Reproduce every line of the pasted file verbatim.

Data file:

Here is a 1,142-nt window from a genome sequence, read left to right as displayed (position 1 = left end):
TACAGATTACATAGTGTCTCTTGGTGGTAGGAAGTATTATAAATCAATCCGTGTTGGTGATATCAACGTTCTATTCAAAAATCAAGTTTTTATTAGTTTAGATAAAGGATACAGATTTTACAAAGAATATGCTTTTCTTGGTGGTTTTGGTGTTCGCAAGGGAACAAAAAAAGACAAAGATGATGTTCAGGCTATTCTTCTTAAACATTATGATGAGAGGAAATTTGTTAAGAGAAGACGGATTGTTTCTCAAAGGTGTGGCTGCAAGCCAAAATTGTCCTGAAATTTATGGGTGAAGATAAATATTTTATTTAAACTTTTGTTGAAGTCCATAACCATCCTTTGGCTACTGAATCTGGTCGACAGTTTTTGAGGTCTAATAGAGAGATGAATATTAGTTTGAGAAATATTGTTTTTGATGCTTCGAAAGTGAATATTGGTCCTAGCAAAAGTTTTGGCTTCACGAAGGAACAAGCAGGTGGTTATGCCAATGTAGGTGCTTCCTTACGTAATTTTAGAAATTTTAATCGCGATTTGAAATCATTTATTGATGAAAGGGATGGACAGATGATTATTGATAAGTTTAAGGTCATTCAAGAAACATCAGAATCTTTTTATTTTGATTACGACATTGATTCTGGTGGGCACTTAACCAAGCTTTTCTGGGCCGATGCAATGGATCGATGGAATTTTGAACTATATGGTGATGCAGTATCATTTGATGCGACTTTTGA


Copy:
Here is a 1,142-nt window from a genome sequence, read left to right as displayed (position 1 = left end):
TACAGATTACATAGTGTCTCTTGGTGGTAGGAAGTATTATAAATCAATCCGTGTTGGTGATATCAACGTTCTATTCAAAAATCAAGTTTTTATTAGTTTAGATAAAGGATACAGATTTTACAAAGAATATGCTTTTCTTGGTGGTTTTGGTGTTCGCAAGGGAACAAAAAAAGACAAAGATGATGTTCAGGCTATTCTTCTTAAACATTATGATGAGAGGAAATTTGTTAAGAGAAGACGGATTGTTTCTCAAAGGTGTGGCTGCAAGCCAAAATTGTCCTGAAATTTATGGGTGAAGATAAATATTTTATTTAAACTTTTGTTGAAGTCCATAACCATCCTTTGGCTACTGAATCTGGTCGACAGTTTTTGAGGTCTAATAGAGAGATGAATATTAGTTTGAGAAATATTGTTTTTGATGCTTCGAAAGTGAATATTGGTCCTAGCAAAAGTTTTGGCTTCACGAAGGAACAAGCAGGTGGTTATGCCAATGTAGGTGCTTCCTTACGTAATTTTAGAAATTTTAATCGCGATTTGAAATCATTTATTGATGAAAGGGATGGACAGATGATTATTGATAAGTTTAAGGTCATTCAAGAAACATCAGAATCTTTTTATTTTGATTACGACATTGATTCTGGTGGGCACTTAACCAAGCTTTTCTGGGCCGATGCAATGGATCGATGGAATTTTGAACTATATGGTGATGCAGTATCATTTGATGCGACTTTTGA